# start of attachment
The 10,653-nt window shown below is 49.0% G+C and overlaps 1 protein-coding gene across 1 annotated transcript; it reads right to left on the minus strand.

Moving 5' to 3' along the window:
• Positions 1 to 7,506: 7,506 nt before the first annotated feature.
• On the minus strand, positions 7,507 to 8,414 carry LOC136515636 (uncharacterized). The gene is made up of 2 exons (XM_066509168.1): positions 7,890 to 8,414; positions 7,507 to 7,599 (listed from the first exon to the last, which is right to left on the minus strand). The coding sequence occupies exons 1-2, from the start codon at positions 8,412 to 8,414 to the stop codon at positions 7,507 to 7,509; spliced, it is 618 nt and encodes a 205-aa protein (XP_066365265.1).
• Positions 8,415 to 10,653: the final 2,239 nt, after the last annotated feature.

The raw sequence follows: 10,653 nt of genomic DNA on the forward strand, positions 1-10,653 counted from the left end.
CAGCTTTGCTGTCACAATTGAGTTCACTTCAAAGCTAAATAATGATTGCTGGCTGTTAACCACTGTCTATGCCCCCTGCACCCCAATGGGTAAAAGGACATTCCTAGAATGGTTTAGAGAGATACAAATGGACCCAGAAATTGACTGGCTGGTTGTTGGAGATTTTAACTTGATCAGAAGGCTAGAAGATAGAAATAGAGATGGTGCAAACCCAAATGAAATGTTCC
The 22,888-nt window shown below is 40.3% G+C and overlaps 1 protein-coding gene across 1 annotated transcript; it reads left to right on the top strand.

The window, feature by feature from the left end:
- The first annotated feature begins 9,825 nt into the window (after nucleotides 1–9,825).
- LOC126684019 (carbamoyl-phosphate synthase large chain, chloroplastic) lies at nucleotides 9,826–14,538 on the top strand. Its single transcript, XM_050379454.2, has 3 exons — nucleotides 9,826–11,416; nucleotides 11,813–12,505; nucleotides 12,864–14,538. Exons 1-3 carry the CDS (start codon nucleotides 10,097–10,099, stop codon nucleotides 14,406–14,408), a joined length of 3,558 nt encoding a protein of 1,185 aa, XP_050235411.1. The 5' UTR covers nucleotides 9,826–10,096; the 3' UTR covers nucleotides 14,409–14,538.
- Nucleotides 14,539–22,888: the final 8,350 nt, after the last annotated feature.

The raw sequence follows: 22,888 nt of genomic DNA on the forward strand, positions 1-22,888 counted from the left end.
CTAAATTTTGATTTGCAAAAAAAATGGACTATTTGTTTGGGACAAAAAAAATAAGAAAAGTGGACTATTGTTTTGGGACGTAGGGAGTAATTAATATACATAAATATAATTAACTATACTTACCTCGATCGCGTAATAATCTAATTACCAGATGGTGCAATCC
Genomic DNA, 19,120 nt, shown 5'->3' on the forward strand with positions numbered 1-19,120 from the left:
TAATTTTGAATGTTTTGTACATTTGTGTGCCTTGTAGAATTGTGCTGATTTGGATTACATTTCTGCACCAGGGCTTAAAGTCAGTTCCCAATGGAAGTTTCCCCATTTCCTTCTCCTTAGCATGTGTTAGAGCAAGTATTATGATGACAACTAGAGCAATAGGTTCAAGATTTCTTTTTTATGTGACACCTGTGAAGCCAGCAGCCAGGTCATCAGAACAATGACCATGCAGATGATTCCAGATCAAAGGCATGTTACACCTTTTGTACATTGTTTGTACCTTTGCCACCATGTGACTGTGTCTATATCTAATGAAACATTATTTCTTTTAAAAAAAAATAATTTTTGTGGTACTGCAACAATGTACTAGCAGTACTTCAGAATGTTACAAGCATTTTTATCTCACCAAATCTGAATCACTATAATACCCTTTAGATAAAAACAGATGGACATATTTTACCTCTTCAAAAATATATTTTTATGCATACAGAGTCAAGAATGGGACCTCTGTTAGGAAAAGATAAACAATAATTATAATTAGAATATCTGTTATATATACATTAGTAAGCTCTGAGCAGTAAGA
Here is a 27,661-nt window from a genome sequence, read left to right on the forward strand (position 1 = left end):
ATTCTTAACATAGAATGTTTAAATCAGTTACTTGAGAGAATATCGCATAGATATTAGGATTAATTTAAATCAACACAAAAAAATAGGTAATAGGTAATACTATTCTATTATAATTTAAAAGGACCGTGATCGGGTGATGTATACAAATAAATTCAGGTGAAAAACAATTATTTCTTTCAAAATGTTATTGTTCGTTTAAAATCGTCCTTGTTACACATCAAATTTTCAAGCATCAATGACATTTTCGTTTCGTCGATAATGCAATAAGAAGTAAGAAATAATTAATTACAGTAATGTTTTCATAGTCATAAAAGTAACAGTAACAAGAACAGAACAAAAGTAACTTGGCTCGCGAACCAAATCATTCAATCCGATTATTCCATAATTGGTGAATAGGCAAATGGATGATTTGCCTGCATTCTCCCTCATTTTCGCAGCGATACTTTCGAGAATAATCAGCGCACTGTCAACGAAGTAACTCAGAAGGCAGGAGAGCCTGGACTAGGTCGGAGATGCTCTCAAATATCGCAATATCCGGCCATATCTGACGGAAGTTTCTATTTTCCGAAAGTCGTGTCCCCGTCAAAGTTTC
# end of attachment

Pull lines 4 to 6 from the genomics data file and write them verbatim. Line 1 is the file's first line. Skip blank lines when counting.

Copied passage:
• On the minus strand, positions 7,507 to 8,414 carry LOC136515636 (uncharacterized). The gene is made up of 2 exons (XM_066509168.1): positions 7,890 to 8,414; positions 7,507 to 7,599 (listed from the first exon to the last, which is right to left on the minus strand). The coding sequence occupies exons 1-2, from the start codon at positions 8,412 to 8,414 to the stop codon at positions 7,507 to 7,509; spliced, it is 618 nt and encodes a 205-aa protein (XP_066365265.1).
• Positions 8,415 to 10,653: the final 2,239 nt, after the last annotated feature.

The raw sequence follows: 10,653 nt of genomic DNA on the forward strand, positions 1-10,653 counted from the left end.